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kildare
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I know plenty of people who have offers without any GCSE's. Whoever is in charge of 'UCAS stuff' in your school will just have to mention your academic record in your reference.
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username9816
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(Original post by kildare)
I know plenty of people who have offers without any GCSE's. Whoever is in charge of 'UCAS stuff' in your school will just have to mention your academic record in your reference.
I think this forum is a bit dilluded about grades, the perception about the grades for people who apply to oxbridge is quite over rated.

The average, overall, is about 3A* and 7A's per applicant, on average.

For medicine, probably the hardest and most competitive course where grades really have to be higher than normal, the average is 5/6A*'s and 4/5 A's....

Those who get 10A*'s are absolutely exceptional.

Don't forget, those who come from a state school aren't "disadvantaged" as much as private school candidates if GCSE Grades are a bit dodgy, because it is harder to get those grades generally from a state school.

So if you are from a state school, don't forget that, a lot of those who get straight A*'s are from private schools where it would be easier.
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~Sam~
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(Original post by bono)
I think this forum is a bit dilluded about grades, the perception about the grades for people who apply to oxbridge is quite over rated.

The average, overall, is about 3A* and 7A's per applicant, on average.

For medicine, probably the hardest and most competitive course where grades really have to be higher than normal, the average is 5/6A*'s and 4/5 A's....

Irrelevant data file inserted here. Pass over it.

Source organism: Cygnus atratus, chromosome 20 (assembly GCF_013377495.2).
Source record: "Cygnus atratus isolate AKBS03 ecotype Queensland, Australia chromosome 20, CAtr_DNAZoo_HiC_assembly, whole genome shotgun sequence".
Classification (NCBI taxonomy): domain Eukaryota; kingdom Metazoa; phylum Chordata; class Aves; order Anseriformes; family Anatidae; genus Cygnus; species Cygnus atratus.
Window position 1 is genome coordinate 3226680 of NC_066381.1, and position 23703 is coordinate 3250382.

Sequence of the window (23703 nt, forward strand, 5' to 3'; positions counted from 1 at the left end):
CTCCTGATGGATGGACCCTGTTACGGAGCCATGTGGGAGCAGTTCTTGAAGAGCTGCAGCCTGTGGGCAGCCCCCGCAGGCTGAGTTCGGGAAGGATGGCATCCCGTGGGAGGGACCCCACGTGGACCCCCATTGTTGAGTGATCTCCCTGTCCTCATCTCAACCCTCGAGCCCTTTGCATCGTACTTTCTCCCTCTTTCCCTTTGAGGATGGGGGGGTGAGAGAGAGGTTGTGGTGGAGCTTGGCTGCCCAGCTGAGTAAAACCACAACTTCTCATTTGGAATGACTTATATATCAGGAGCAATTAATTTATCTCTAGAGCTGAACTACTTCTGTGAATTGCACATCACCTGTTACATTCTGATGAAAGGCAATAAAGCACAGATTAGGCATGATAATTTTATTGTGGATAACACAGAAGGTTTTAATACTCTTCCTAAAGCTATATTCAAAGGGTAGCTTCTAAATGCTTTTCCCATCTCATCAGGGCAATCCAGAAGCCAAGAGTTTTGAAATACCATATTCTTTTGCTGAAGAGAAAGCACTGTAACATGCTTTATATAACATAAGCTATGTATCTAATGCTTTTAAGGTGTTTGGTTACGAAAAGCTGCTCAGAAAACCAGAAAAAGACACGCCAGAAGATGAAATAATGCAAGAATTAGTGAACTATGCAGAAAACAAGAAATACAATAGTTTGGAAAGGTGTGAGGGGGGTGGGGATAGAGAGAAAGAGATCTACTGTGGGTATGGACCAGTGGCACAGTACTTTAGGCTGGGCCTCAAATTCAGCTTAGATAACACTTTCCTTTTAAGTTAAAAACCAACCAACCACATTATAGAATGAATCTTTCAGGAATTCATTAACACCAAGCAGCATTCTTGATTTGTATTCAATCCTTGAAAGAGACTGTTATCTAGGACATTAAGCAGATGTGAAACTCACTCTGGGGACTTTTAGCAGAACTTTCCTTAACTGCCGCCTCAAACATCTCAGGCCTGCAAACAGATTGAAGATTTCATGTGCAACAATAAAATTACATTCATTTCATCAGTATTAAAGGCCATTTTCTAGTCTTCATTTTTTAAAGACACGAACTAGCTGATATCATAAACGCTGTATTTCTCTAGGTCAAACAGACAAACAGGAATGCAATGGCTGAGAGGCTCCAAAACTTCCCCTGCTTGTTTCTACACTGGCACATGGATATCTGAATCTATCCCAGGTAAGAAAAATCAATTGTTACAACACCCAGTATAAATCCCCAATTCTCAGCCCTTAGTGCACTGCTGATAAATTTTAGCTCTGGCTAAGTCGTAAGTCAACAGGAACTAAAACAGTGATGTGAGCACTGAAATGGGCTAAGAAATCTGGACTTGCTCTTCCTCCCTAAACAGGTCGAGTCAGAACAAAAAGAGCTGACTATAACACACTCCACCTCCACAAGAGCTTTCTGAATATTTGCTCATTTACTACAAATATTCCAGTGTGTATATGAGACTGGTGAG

Those who get 10A*'s are absolutely exceptional.

Don't forget, those who come from a state school aren't "disadvantaged" as much as private school candidates if GCSE Grades are a bit dodgy, because it is harder to get those grades generally from a state school.

So if you are from a state school, don't forget that, a lot of those who get straight A*'s are from private schools where it would be easier.
Exactly. Some people feel like a failure if they don't get all A*s. I wish I had 12!
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Evil Muffin
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Hopefully, they will be looking more at your academic potential in interviews and in your personal statement, where they can get to know you more as a person than a set of statistics.

I know someone at school who got all A's and A*'s for their GCSE's and yet they have very little general knowledge and know little outside what they have been taught at school. Within the classroom and the curriculum, this person is a very bright student, yet outside it (i.e: in intellectual discussion, etc) this person would be lost. Heck, they do English lit for A level and the last book they read was years ago and they say "I'm not a big reader." I remember recommending '1984' to them when I was 15 and they spurned it, instead opting for a Judy Blume book!

Ergo: A's do not necessarily dictate intelligence. Sorry for going off at a tangent there...